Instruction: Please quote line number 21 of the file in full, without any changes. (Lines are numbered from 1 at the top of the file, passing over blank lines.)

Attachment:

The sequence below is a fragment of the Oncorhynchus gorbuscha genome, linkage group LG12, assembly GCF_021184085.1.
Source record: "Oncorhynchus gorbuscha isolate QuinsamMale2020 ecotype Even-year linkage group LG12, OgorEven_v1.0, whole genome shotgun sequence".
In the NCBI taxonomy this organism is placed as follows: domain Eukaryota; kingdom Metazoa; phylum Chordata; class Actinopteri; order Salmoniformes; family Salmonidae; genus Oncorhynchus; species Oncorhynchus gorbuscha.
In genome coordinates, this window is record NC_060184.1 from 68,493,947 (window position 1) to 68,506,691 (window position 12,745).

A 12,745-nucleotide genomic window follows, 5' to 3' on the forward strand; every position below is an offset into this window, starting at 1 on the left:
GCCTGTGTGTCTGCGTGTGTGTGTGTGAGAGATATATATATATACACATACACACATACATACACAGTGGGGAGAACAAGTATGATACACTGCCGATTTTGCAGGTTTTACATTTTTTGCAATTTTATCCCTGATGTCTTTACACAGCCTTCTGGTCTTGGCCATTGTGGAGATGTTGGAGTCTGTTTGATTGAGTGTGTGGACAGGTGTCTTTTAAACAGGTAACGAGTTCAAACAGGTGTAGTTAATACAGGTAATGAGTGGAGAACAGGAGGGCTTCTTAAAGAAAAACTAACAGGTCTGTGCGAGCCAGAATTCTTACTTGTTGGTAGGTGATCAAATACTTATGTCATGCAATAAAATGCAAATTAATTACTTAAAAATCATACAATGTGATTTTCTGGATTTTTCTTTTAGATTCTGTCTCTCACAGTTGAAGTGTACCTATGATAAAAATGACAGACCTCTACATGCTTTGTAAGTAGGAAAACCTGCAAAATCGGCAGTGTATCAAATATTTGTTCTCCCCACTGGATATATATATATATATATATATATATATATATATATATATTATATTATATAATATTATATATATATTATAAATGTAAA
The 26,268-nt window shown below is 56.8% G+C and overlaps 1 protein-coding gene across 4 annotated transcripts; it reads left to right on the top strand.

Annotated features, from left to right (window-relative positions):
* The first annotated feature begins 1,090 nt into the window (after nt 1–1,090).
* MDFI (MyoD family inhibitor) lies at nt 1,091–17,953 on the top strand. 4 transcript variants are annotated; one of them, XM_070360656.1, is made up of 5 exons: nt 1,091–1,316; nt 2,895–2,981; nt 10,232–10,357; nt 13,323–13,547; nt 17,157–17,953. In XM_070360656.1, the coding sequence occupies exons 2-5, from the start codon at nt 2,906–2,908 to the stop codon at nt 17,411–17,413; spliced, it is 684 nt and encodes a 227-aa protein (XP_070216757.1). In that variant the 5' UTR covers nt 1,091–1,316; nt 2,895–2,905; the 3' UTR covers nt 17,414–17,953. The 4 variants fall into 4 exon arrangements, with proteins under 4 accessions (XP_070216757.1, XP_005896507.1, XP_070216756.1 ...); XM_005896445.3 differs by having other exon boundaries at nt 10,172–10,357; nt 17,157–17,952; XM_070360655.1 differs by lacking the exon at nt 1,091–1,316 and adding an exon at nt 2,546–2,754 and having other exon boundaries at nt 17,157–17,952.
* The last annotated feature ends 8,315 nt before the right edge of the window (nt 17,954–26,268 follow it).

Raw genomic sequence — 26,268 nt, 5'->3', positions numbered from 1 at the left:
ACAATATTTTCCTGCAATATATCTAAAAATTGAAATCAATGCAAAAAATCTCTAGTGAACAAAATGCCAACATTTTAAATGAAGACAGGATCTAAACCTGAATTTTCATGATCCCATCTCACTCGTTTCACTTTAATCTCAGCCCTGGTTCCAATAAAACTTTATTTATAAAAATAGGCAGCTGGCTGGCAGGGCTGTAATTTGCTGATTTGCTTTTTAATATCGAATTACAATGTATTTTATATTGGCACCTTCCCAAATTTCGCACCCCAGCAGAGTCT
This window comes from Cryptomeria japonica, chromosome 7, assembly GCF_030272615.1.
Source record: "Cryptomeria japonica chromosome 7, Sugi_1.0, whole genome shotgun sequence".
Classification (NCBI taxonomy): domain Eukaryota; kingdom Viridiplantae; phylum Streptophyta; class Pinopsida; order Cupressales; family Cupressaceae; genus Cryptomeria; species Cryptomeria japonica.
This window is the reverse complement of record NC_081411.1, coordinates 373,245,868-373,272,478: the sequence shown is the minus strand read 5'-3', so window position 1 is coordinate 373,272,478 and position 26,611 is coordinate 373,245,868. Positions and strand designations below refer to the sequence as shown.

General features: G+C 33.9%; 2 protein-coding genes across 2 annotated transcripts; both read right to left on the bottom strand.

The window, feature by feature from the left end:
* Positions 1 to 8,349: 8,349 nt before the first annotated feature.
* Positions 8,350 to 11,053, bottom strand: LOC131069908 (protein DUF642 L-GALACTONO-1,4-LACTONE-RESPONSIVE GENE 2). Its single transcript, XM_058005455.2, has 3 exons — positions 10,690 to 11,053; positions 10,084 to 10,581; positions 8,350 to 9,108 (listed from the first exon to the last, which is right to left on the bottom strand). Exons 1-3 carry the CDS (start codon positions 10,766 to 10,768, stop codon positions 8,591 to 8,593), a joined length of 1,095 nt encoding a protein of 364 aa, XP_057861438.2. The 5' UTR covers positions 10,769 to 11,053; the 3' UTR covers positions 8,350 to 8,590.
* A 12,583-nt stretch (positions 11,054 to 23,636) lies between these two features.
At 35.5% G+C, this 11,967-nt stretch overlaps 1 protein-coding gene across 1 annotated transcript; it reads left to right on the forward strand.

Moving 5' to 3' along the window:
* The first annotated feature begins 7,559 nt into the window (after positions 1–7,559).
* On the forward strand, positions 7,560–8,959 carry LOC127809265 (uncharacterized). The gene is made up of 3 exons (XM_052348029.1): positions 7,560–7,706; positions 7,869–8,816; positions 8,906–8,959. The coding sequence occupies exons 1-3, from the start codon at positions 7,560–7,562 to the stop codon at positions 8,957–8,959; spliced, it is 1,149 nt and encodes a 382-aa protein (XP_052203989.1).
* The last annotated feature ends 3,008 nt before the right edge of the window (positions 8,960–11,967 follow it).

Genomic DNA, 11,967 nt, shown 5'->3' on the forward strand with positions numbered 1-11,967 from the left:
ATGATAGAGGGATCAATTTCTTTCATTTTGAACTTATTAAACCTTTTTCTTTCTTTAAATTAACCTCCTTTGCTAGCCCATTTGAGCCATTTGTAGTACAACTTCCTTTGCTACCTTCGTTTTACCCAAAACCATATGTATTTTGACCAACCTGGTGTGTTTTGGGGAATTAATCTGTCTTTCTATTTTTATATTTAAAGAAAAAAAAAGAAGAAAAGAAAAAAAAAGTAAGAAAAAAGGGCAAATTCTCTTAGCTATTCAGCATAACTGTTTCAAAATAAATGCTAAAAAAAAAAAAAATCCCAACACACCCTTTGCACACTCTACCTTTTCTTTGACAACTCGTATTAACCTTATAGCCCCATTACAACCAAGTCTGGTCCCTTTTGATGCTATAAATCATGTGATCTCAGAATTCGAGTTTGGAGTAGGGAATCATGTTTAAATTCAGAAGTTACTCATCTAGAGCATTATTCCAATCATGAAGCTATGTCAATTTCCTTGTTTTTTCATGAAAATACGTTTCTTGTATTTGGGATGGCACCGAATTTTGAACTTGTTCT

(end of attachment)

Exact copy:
* Positions 8,350 to 11,053, bottom strand: LOC131069908 (protein DUF642 L-GALACTONO-1,4-LACTONE-RESPONSIVE GENE 2). Its single transcript, XM_058005455.2, has 3 exons — positions 10,690 to 11,053; positions 10,084 to 10,581; positions 8,350 to 9,108 (listed from the first exon to the last, which is right to left on the bottom strand). Exons 1-3 carry the CDS (start codon positions 10,766 to 10,768, stop codon positions 8,591 to 8,593), a joined length of 1,095 nt encoding a protein of 364 aa, XP_057861438.2. The 5' UTR covers positions 10,769 to 11,053; the 3' UTR covers positions 8,350 to 8,590.